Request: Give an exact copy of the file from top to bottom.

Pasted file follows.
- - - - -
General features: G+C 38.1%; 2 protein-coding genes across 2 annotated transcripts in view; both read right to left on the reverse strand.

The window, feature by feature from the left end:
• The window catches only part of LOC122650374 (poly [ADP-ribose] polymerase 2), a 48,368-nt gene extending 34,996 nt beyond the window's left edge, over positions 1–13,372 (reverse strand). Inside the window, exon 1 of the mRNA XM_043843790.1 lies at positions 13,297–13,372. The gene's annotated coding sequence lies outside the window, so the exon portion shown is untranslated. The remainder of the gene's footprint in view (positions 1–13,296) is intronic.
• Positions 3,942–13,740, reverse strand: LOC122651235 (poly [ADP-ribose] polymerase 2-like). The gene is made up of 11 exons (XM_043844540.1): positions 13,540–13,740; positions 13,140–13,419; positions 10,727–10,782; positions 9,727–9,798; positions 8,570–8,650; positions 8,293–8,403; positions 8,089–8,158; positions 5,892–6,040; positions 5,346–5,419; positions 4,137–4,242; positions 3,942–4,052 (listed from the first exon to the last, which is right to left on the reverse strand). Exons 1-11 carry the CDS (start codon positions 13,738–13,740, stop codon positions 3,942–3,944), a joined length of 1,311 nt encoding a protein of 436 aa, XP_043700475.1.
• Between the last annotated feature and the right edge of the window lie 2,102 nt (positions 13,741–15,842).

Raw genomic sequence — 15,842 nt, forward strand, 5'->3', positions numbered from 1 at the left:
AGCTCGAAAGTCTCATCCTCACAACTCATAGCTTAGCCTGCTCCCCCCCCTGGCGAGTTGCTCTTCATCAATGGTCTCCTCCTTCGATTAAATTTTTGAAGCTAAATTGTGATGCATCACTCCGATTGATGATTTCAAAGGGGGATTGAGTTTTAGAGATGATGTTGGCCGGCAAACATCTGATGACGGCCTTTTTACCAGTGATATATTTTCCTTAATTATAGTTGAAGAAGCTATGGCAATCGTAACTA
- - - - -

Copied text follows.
General features: G+C 38.1%; 2 protein-coding genes across 2 annotated transcripts in view; both read right to left on the reverse strand.

The window, feature by feature from the left end:
• The window catches only part of LOC122650374 (poly [ADP-ribose] polymerase 2), a 48,368-nt gene extending 34,996 nt beyond the window's left edge, over positions 1–13,372 (reverse strand). Inside the window, exon 1 of the mRNA XM_043843790.1 lies at positions 13,297–13,372. The gene's annotated coding sequence lies outside the window, so the exon portion shown is untranslated. The remainder of the gene's footprint in view (positions 1–13,296) is intronic.
• Positions 3,942–13,740, reverse strand: LOC122651235 (poly [ADP-ribose] polymerase 2-like). The gene is made up of 11 exons (XM_043844540.1): positions 13,540–13,740; positions 13,140–13,419; positions 10,727–10,782; positions 9,727–9,798; positions 8,570–8,650; positions 8,293–8,403; positions 8,089–8,158; positions 5,892–6,040; positions 5,346–5,419; positions 4,137–4,242; positions 3,942–4,052 (listed from the first exon to the last, which is right to left on the reverse strand). Exons 1-11 carry the CDS (start codon positions 13,738–13,740, stop codon positions 3,942–3,944), a joined length of 1,311 nt encoding a protein of 436 aa, XP_043700475.1.
• Between the last annotated feature and the right edge of the window lie 2,102 nt (positions 13,741–15,842).

Raw genomic sequence — 15,842 nt, forward strand, 5'->3', positions numbered from 1 at the left:
AGCTCGAAAGTCTCATCCTCACAACTCATAGCTTAGCCTGCTCCCCCCCCTGGCGAGTTGCTCTTCATCAATGGTCTCCTCCTTCGATTAAATTTTTGAAGCTAAATTGTGATGCATCACTCCGATTGATGATTTCAAAGGGGGATTGAGTTTTAGAGATGATGTTGGCCGGCAAACATCTGATGACGGCCTTTTTACCAGTGATATATTTTCCTTAATTATAGTTGAAGAAGCTATGGCAATCGTAACTA